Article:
This denial is usually encouraged by subconscious, uncomfortable allegiance to some group, state, religion, ideology, (ergo economy).
It is born of weakness.
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Lambert McKenna was awarded an honorary Doctorate for his contribution to Celtic Studies (D. Litt. Celt) by UCD in 1947 on the same day that Jack Butler Yeats was also awarded an honorary Doctorate. McKenna was a committed social reformer and an outspoken critic of capitalism. In the first tract of his book The Church and Labour (1914) he wrote:
"The wealthy few now rule the world. They have done so before, but never precisely in virtue of their wealth. They were patriarchs, patricians, chieftains of clans, feudal nobles acknowledging responsibilities and bearing heavy burdens. Today wealth making no sacrifices for the public good, rules in its own right, and exercises a more despotic sway than any form of authority hitherto known. It has armies and fleets at command. It has myriads of placemen, or would-be placemen, in utter dependence. It is highly centralised, and can exert a great power at any point. It can at any moment cast thousands of households into intolerable misery. Yet, though centralised, it is not open to attack. It does not, as the kings of old, dwell in castles that can be stormed by an angry people. On the contrary it stands as the embodiment of legality, order, security, peace—even of popular will. Capitalism, using the work of the labouring classes, has vastly increased the wealth of the world; yet it strives to prevent these labouring classes from benefiting by this increase. t is constantly drawing up into itself that wealth and diverting it from useful purposes."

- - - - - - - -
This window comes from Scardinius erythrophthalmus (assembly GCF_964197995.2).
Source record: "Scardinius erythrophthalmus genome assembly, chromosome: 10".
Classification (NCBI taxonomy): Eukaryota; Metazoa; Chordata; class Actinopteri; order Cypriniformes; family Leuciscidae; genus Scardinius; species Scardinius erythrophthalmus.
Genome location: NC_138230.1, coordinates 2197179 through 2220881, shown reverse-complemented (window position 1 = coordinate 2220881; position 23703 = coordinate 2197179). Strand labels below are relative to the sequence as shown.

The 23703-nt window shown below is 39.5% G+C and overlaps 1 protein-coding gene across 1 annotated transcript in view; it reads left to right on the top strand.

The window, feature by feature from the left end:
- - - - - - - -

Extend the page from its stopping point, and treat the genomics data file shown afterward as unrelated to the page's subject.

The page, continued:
In February 2010 Larrikin Music Publishing won a case against Hay and Strykert, their record label (Sony BMG Music Entertainment) and music publishing company (EMI Songs Australia) arising from the uncredited appropriation of "Kookaburra", originally written in 1932 by Marion Sinclair and for which Larrikin owned the publishing rights, as the flute line in the Men at Work song, "Down Under". Back in early 2009 the Australian music-themed TV quiz, Spicks and Specks, had posed a question which suggested that "Down Under" contained elements of "Kookaburra".
Larrikin, then headed by Norman Lurie, filed suit after Larrikin was sold to another company and had demanded between 40% and 60% of the previous six years of earnings from the song. In February 2010 the judge ruled that "Down Under" did contain a flute riff based on "Kookaburra" but stipulated that neither was it necessarily the hook nor a substantial part of the hit song (Hay and Strykert had written the track years before the flute riff was added by Ham). In July 2010 a judge ruled that Larrikin should be paid 5% of past (since 2002) and future profits. Ham took the verdict particularly hard, feeling responsible for having performed the flute riff at the centre of the lawsuit and worried that he would only be remembered for copying someone else's music, resulting in depression and anxiety. Ham's body was found in his Carlton North home on April 19, 2012 after he suffered a fatal heart attack at age 58.